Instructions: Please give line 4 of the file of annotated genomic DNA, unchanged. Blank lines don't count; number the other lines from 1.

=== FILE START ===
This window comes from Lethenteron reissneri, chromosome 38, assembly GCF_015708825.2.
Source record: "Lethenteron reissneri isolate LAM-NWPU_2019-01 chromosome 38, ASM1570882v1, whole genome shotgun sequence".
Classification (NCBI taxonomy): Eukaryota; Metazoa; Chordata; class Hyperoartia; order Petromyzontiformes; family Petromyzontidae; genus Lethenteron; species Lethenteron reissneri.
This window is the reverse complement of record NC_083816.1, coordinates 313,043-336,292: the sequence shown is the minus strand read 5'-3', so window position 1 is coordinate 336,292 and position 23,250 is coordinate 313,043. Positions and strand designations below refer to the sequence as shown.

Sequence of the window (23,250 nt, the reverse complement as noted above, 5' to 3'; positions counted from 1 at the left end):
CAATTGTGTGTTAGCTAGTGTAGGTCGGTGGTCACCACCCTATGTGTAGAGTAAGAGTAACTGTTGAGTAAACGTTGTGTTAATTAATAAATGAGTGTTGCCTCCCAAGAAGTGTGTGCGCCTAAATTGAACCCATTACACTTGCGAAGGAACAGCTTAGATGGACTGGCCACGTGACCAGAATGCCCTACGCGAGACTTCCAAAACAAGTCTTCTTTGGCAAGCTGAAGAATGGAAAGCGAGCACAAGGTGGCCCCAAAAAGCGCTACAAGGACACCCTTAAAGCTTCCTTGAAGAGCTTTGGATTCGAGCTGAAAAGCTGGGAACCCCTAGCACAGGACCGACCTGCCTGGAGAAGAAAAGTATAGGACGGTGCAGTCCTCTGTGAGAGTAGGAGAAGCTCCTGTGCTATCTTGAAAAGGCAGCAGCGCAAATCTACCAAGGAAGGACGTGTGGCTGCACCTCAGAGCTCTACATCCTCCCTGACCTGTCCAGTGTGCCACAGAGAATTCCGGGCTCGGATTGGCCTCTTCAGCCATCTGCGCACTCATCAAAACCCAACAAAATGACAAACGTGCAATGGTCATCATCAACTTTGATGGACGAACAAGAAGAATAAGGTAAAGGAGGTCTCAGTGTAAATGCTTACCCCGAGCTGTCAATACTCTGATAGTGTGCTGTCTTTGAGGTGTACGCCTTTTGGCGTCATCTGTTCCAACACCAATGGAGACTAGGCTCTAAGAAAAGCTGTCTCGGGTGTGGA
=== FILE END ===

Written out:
This window is the reverse complement of record NC_083816.1, coordinates 313,043-336,292: the sequence shown is the minus strand read 5'-3', so window position 1 is coordinate 336,292 and position 23,250 is coordinate 313,043. Positions and strand designations below refer to the sequence as shown.